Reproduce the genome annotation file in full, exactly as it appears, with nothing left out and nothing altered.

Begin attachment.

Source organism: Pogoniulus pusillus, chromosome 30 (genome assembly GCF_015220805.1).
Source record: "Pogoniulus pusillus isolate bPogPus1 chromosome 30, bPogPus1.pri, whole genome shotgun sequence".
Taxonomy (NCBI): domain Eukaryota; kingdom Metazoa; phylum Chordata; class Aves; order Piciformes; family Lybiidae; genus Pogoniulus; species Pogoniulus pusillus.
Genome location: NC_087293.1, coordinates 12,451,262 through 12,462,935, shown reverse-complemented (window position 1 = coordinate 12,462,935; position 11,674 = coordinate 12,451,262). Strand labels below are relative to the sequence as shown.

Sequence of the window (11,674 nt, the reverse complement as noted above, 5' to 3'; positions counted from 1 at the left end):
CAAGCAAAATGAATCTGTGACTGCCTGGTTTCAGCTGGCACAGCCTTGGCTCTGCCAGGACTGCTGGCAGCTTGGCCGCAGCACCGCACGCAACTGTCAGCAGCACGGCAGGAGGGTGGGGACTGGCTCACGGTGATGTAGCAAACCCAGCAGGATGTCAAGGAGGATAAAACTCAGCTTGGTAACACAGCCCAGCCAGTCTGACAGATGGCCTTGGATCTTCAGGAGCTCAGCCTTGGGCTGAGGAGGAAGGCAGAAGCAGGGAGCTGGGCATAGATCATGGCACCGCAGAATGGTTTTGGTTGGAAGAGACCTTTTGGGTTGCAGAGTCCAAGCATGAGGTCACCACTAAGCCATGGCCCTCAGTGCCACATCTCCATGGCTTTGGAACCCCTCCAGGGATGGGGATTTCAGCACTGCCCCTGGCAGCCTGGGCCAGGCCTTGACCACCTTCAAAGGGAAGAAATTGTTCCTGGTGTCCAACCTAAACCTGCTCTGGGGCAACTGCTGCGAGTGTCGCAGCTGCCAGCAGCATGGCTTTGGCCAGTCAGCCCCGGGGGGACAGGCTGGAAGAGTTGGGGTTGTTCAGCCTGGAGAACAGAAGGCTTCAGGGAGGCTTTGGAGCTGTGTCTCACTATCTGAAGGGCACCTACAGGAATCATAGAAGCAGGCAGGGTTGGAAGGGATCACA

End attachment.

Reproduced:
Source organism: Pogoniulus pusillus, chromosome 30 (genome assembly GCF_015220805.1).
Source record: "Pogoniulus pusillus isolate bPogPus1 chromosome 30, bPogPus1.pri, whole genome shotgun sequence".
Taxonomy (NCBI): domain Eukaryota; kingdom Metazoa; phylum Chordata; class Aves; order Piciformes; family Lybiidae; genus Pogoniulus; species Pogoniulus pusillus.
Genome location: NC_087293.1, coordinates 12,451,262 through 12,462,935, shown reverse-complemented (window position 1 = coordinate 12,462,935; position 11,674 = coordinate 12,451,262). Strand labels below are relative to the sequence as shown.

Sequence of the window (11,674 nt, the reverse complement as noted above, 5' to 3'; positions counted from 1 at the left end):
CAAGCAAAATGAATCTGTGACTGCCTGGTTTCAGCTGGCACAGCCTTGGCTCTGCCAGGACTGCTGGCAGCTTGGCCGCAGCACCGCACGCAACTGTCAGCAGCACGGCAGGAGGGTGGGGACTGGCTCACGGTGATGTAGCAAACCCAGCAGGATGTCAAGGAGGATAAAACTCAGCTTGGTAACACAGCCCAGCCAGTCTGACAGATGGCCTTGGATCTTCAGGAGCTCAGCCTTGGGCTGAGGAGGAAGGCAGAAGCAGGGAGCTGGGCATAGATCATGGCACCGCAGAATGGTTTTGGTTGGAAGAGACCTTTTGGGTTGCAGAGTCCAAGCATGAGGTCACCACTAAGCCATGGCCCTCAGTGCCACATCTCCATGGCTTTGGAACCCCTCCAGGGATGGGGATTTCAGCACTGCCCCTGGCAGCCTGGGCCAGGCCTTGACCACCTTCAAAGGGAAGAAATTGTTCCTGGTGTCCAACCTAAACCTGCTCTGGGGCAACTGCTGCGAGTGTCGCAGCTGCCAGCAGCATGGCTTTGGCCAGTCAGCCCCGGGGGGACAGGCTGGAAGAGTTGGGGTTGTTCAGCCTGGAGAACAGAAGGCTTCAGGGAGGCTTTGGAGCTGTGTCTCACTATCTGAAGGGCACCTACAGGAATCATAGAAGCAGGCAGGGTTGGAAGGGATCACA